Emily Schwing, KUAC - Fairbanks
Emily Schwing is a reporter at KUAC in Fairbanks.
The Iditarod trail continued to claim victims through Tuesday. Reports of everything from broken ankles to broken hands came filtering back from Rohn and Nikolai. It will take a combination of resilience and persistence for mushers to keep moving down the trail.
The Iditarod race leaders left the checkpoint of Nikolai around mid day today. Sonny Lindner, Hugh Neff, Aliy Zirkle and Nicolas Petit pulled out of Nikolai within an hour of each other. But five mushers, including DeeDee Jonrowe and Jake Berkowitz scratched today, because of broken equipment that was damaged on the extremely rough trail out of Rainy Pass.
Iditarod mushers are working hard to hold back teams on what has been an icy, hard packed trail. A snowless, rocky stretch of trail through a burn will slow them down, but most mushers are riding their brakes.
Teams are making their way into Rainy Pass as they head trough the Alaska Range. It’s arguably the toughest stretch of trail. Many say they’re ready for the challenge, including a contingent of Norwegians who are in Alaska to find out how their dog teams fare on this side of the world.
The 42nd annual Iditarod Trail Sled Dog race is underway. Dog teams left Willow Sunday. They’re making their way toward the Alaska Range, where the trail is reportedly extremely rough.
On Saturday, mushers lined out their dog teams in downtown Anchorage for the Ceremonial Start of the race. This year’s race includes six former champions and at least 20 mushers vying for a top-10 finish.
The Yukon Quest has once again proven itself as one of the toughest races in the Far North. Of the 18 mushers who signed up for this year’s race, only eleven may finish. The race has claimed rookies, and seasoned veterans alike, but there are still a handful of teams plugging along toward the finish line outside of Whitehorse. KUAC’s Emily Schwing caught up with the “Kiwi Musher” and has this profile.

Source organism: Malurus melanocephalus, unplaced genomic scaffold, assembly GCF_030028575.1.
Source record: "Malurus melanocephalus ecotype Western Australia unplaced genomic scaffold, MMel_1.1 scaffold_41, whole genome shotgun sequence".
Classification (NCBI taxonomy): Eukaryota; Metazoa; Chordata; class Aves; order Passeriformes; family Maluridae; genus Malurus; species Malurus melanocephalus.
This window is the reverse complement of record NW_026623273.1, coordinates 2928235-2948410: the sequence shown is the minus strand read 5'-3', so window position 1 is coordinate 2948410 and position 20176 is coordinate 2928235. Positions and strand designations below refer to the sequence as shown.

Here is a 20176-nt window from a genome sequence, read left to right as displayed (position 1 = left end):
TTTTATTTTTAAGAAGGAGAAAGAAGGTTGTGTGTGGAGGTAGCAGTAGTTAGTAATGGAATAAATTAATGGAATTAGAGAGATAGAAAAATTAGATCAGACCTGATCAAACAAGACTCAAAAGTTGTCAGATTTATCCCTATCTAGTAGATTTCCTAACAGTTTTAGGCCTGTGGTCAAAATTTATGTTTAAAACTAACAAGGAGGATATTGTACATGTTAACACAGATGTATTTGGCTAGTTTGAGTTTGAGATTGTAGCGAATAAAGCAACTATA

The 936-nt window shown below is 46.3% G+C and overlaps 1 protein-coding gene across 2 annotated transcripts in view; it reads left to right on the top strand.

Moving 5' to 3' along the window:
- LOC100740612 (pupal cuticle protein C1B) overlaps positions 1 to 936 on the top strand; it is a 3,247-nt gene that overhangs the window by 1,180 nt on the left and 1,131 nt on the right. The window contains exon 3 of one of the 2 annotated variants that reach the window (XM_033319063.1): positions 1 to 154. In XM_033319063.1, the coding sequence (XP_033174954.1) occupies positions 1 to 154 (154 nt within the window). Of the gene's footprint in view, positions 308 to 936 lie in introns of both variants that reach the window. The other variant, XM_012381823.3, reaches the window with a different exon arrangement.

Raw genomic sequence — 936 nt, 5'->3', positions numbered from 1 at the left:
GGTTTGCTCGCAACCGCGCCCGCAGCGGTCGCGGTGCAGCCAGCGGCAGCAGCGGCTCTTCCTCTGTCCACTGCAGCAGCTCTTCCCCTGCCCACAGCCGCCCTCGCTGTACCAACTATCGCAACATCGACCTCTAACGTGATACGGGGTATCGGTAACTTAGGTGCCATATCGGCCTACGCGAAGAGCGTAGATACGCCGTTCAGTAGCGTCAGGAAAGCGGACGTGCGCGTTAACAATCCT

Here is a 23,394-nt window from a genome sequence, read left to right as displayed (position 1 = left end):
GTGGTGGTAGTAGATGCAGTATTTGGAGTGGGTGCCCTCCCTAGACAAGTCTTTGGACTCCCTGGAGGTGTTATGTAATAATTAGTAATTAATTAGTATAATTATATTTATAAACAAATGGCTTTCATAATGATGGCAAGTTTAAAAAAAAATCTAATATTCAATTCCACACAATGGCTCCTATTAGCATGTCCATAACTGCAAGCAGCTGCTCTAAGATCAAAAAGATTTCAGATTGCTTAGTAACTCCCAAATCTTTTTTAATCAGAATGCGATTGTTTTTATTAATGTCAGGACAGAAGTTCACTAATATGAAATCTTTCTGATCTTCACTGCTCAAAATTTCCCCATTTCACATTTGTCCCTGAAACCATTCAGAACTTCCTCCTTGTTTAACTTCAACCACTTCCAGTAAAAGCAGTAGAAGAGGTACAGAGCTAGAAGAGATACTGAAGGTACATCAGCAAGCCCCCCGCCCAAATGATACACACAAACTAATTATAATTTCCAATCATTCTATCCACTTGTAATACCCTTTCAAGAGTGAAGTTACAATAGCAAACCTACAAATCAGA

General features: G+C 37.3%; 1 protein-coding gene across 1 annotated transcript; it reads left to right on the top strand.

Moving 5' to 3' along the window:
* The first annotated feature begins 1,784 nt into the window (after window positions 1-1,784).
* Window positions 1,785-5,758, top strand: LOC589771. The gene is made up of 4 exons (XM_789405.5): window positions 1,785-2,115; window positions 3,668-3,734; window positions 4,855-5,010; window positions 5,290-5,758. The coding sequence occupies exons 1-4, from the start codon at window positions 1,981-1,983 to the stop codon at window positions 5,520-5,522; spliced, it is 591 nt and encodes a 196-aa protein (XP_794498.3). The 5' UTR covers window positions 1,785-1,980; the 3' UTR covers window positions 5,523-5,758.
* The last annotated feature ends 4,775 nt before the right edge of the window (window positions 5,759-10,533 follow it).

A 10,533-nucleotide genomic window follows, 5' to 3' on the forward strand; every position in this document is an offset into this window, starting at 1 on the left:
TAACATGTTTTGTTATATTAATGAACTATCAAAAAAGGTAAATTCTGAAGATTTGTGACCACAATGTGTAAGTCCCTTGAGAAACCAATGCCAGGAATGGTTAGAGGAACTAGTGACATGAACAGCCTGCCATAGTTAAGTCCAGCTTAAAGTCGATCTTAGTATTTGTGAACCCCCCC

The Yukon Quest Race Organization held a press conference with Brent Sass this morning (Tuesday). The musher discussed the accident that led to a serious concussion and took him out of this year’s race. The musher was emotional, but he’s confident about his future mushing career.
Allen Moore has won the Yukon Quest International Sled dog Race for the second consecutive year. Moore’s team is known for its petite stature, perky ears and wagging tails and they didn’t disappoint. They jumped in harness and yelped after arriving at Takhini Hot Springs 30 miles outside of Whitehorse.
Despite the effort of trailbreakers, Mother Nature has thrown plenty at mushers during the race. Almost every team has arrived with a story about a mishap on the trail.
A fast pace at the front of the pack has Yukon Quest teams spread out over nearly 200 miles of trail. Cody Strathe who’s running in 4th place isn’t expected into Dawson City until the early evening, roughly 18 hours after the first team arrived at the half way point.
The top three Yukon Quest teams arrived in Eagle in the wee hours of Monday morning, well ahead of schedule. It was clear as they relayed their tales that teams are starting to strategize as they near the half-way mark in this year’s race.
Not everyone who signs up for the Yukon Quest International Sled Dog race actually gets a dog team to the start line. When sign-ups opened last fall, at least two women added their names to the roster, but one dropped out two weeks ago. That leaves one woman in a field of 18 mushers.
Yukon Quest International Sled Dog Race Officials are keeping a close eye on the weather and trail conditions as they prepare for the starts of the 1000 mile race this Saturday.
President Barack Obama declared a federal Disaster for Alaska Thursday, making federal dollars available for victims of storms that occurred back in November.
On Saturday, volunteers with the Yukon Quest International Sled Dog Race gathered drop bags from mushers in both Whitehorse and Fairbanks. Over the next two weeks, race personnel will deliver the bags to nine checkpoints along the 1,000 mile trail. Packing more than 1,500 pounds of food and gear for a remote sled dog race is a long, logistically-challenging process.
Indigenous populations in Alaska and Australia are more vulnerable to flu. That’s according to a study published last week in the Proceedings of the National Academy of Sciences. As KUAC’s Emily Schwing reports, scientists are using their finding to help native populations fight flu in the future.
Trailbreakers are busy packing and clearing the Yukon Quest International Sled Dog Race trail. There are no major changes planned for the route this year. This will be one of the busier years on the Alaska side of the trail, where dog teams are likely to encounter open water.
The University of Alaska, Fairbanks Museum of the North recently acquired as many as 150,000 fish and marine specimens from the National Marine Fisheries Service. The acquisition means the museum’s fish collection has doubled in size.